• regedit is Wine's registry editing tool, which can be started by running regedit. See WineHQ's article on Useful Registry Keys.
  • control is Wine's implementation of the Windows Control Panel, which can be started by running wine control.
  • See WineHQ's List of Commands for the full list.

WINEPREFIX

By default, Wine stores its configuration files and installed Windows programs in ~/.wine. This directory is commonly called a "Wine prefix" or "Wine bottle". It is created/updated automatically whenever you run a Windows program or one of Wine's bundled programs such as winecfg. The prefix directory also contains a tree which your Windows programs will see as C: (the C-drive).

You can override the location Wine uses for a prefix with the WINEPREFIX environment variable. This is useful if you want to use separate configurations for different Windows programs. The first time a program is run with a new Wine prefix, Wine will automatically create a directory with a bare C-drive and registry.

For example, if you run one program with $ env WINEPREFIX=~/.win-a wine program-a.exe, and another with $ env WINEPREFIX=~/.win-b wine program-b.exe, the two programs will each have a separate C-drive and separate registries.

Note: Wine prefixes are not sandboxes! Programs running under Wine can still access the rest of the system! (for example, Z: is mapped to /, regardless of the Wine prefix).

To create a default prefix without running a Windows program or other GUI tool you can use:

$ env WINEPREFIX=~/.customprefix wineboot -u

WINEARCH

Wine will start an 64-bit environment by default. You can change this behavior using the WINEARCH environment variable. Rename your ~/.wine directory and create a new Wine environment by running $ WINEARCH=win32 winecfg. This will get you a 32-bit Wine environment. Not setting WINEARCH will get you a 64-bit one.

You can combine this with WINEPREFIX to make a separate win32 and win64 environment:

$ WINEARCH=win32 WINEPREFIX=~/win32 winecfg
$ WINEPREFIX=~/win64 winecfg

You can also use WINEARCH in combination with other Wine programs, such as winetricks (using Steam as an example):

WINEARCH=win32 WINEPREFIX=~/.local/share/wineprefixes/steam winetricks steam

Graphics drivers

You need to install the 32-bit version of your graphics driver. Please install the package that is listed in the OpenGL (Multilib) column in the table in Xorg#Driver installation.

A good sign that your drivers are inadequate or not properly configured is when Wine reports the following in your terminal window:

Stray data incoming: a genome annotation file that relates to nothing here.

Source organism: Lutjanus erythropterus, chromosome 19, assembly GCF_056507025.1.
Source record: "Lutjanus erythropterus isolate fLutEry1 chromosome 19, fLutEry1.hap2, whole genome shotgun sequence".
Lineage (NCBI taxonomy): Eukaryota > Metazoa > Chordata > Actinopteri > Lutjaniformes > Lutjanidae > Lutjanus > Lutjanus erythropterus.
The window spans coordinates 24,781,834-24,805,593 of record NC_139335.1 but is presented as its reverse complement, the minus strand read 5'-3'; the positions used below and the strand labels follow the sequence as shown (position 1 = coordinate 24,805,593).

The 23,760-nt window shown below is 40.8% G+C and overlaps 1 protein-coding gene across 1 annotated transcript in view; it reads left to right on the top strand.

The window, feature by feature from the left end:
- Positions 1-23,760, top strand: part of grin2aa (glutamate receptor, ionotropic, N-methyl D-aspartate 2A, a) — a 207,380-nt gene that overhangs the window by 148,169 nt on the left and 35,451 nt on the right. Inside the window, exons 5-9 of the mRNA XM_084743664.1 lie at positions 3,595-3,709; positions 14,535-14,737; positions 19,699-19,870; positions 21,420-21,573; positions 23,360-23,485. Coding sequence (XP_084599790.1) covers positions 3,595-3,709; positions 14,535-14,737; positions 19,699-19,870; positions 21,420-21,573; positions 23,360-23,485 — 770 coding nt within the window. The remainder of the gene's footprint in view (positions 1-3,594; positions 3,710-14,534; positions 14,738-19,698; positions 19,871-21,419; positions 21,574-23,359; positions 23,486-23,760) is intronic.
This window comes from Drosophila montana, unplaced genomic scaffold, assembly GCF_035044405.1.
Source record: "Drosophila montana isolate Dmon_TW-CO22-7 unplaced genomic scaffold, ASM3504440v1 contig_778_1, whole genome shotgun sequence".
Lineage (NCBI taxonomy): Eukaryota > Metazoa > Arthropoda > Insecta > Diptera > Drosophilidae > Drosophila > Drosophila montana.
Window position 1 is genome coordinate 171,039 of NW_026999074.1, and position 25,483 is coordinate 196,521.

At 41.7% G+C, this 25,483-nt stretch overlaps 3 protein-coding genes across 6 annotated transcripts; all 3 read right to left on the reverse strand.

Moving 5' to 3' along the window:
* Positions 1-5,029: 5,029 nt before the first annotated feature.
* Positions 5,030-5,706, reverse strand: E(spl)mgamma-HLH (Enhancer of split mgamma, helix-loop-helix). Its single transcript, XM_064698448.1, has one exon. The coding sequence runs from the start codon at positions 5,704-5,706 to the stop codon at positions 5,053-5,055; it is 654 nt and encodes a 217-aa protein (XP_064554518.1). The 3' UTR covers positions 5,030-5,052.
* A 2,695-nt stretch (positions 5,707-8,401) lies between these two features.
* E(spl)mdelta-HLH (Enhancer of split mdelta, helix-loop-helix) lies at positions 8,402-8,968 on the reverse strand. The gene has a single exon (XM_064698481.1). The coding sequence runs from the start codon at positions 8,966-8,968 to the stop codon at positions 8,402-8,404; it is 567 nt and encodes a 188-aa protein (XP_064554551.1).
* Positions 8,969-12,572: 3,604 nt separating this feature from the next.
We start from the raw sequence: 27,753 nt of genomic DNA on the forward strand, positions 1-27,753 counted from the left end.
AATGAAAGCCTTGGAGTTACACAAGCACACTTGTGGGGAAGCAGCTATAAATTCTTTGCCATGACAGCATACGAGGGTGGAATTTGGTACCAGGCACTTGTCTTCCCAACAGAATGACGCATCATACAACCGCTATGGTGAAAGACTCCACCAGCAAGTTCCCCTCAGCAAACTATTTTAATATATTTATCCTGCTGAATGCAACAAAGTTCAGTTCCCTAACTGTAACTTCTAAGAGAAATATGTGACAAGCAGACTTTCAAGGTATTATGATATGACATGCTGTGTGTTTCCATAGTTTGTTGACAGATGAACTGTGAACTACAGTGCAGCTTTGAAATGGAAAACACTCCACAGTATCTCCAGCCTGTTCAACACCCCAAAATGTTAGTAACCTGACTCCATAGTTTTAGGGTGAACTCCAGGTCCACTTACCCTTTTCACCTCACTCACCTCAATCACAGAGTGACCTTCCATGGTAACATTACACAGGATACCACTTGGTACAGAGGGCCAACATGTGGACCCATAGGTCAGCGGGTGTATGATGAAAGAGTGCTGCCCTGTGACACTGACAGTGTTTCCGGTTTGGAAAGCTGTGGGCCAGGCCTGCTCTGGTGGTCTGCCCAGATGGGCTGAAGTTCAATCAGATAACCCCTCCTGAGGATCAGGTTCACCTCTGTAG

Direct rendering is disabled, most likely your OpenGL drivers have not been installed correctly
Note: You might need to restart X after having installed the correct library.

Sound

By default sound issues may arise when running Wine applications. Ensure only one sound device is selected in winecfg.

  • If you want to use the ALSA driver in Wine, you will need to install lib32-alsa-lib and lib32-alsa-plugins.
  • If you want to use the PulseAudio driver in Wine, you will need to install the lib32-libpulse package.
  • If you want to use the OSS driver in Wine, you will need to install the lib32-alsa-oss package. The OSS driver in the kernel will not suffice.
  • Games that use advanced sound systems (e.g. TESV: Skyrim) may additionally require installations of lib32-openal.

If winecfg still fails to detect the audio driver (Selected driver: (none)), configure it via the registry. For example, in a case where the microphone was not working in a 32-bit Windows application on a 64-bit stock install of wine-1.9.7, this provided full access to the sound hardware (sound playback and mic): open regedit, look for the key HKEY_CURRENT_USER → Software → Wine → Drivers, and add a string called Audio and give it the value alsa. Also, it may help to recreate the prefix.

MIDI support

MIDI was a quite popular system for video games music in the 90's. If you are trying out old games, it is not uncommon that the music will not play out of the box. Wine has excellent MIDI support. However you first need to make it work on your host system, as explained in MIDI. Last but not least you need to make sure Wine will use the correct MIDI output.

Other libraries

  • Some applications (e.g. Office 2003/2007) require the MSXML library to parse HTML or XML, in such cases you need to install lib32-libxml2.
  • Some applications that use a color management engine (e.g. pdf viewers, image viewers, etc) may require lib32-lcms2.
  • Some applications that require encryption support may require lib32-gnutls.

Fonts

If Wine applications are not showing easily readable fonts, you may not have any fonts installed. To easily link all of the system fonts so they are accessible from wine:

 cd ${WINEPREFIX:-~/.wine}/drive_c/windows/Fonts && for i in /usr/share/fonts/**/*.{ttf,otf}; do ln -s "$i" ; done

Wine uses freetype to render fonts, and freetype's defaults changed a few releases ago. Try using this environment setting for wine programs:

 FREETYPE_PROPERTIES="truetype:interpreter-version=35"